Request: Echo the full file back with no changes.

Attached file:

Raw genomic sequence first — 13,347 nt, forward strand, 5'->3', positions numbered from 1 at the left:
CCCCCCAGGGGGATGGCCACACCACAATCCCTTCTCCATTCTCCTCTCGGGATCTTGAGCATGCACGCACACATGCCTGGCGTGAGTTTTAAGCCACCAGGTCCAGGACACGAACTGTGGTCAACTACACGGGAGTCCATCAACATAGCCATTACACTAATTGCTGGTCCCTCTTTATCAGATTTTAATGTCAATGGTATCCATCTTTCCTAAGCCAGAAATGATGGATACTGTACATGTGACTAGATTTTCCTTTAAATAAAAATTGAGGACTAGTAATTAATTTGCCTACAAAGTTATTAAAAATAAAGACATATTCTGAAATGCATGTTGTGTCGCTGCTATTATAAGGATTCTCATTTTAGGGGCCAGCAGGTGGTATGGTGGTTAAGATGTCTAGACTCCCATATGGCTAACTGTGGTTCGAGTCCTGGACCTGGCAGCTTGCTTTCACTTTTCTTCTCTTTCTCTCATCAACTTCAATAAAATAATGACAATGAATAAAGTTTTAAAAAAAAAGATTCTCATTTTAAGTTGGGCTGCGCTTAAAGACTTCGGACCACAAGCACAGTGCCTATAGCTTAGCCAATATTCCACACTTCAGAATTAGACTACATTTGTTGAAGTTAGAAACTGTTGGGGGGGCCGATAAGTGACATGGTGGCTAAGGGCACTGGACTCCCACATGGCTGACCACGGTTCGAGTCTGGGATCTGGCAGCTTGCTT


Raw genomic sequence first — 13,347 nt, forward strand, 5'->3', positions numbered from 1 at the left:
CCCCCCAGGGGGATGGCCACACCACAATCCCTTCTCCATTCTCCTCTCGGGATCTTGAGCATGCACGCACACATGCCTGGCGTGAGTTTTAAGCCACCAGGTCCAGGACACGAACTGTGGTCAACTACACGGGAGTCCATCAACATAGCCATTACACTAATTGCTGGTCCCTCTTTATCAGATTTTAATGTCAATGGTATCCATCTTTCCTAAGCCAGAAATGATGGATACTGTACATGTGACTAGATTTTCCTTTAAATAAAAATTGAGGACTAGTAATTAATTTGCCTACAAAGTTATTAAAAATAAAGACATATTCTGAAATGCATGTTGTGTCGCTGCTATTATAAGGATTCTCATTTTAGGGGCCAGCAGGTGGTATGGTGGTTAAGATGTCTAGACTCCCATATGGCTAACTGTGGTTCGAGTCCTGGACCTGGCAGCTTGCTTTCACTTTTCTTCTCTTTCTCTCATCAACTTCAATAAAATAATGACAATGAATAAAGTTTTAAAAAAAAAGATTCTCATTTTAAGTTGGGCTGCGCTTAAAGACTTCGGACCACAAGCACAGTGCCTATAGCTTAGCCAATATTCCACACTTCAGAATTAGACTACATTTGTTGAAGTTAGAAACTGTTGGGGGGGCCGATAAGTGACATGGTGGCTAAGGGCACTGGACTCCCACATGGCTGACCACGGTTCGAGTCTGGGATCTGGCAGCTTGCTT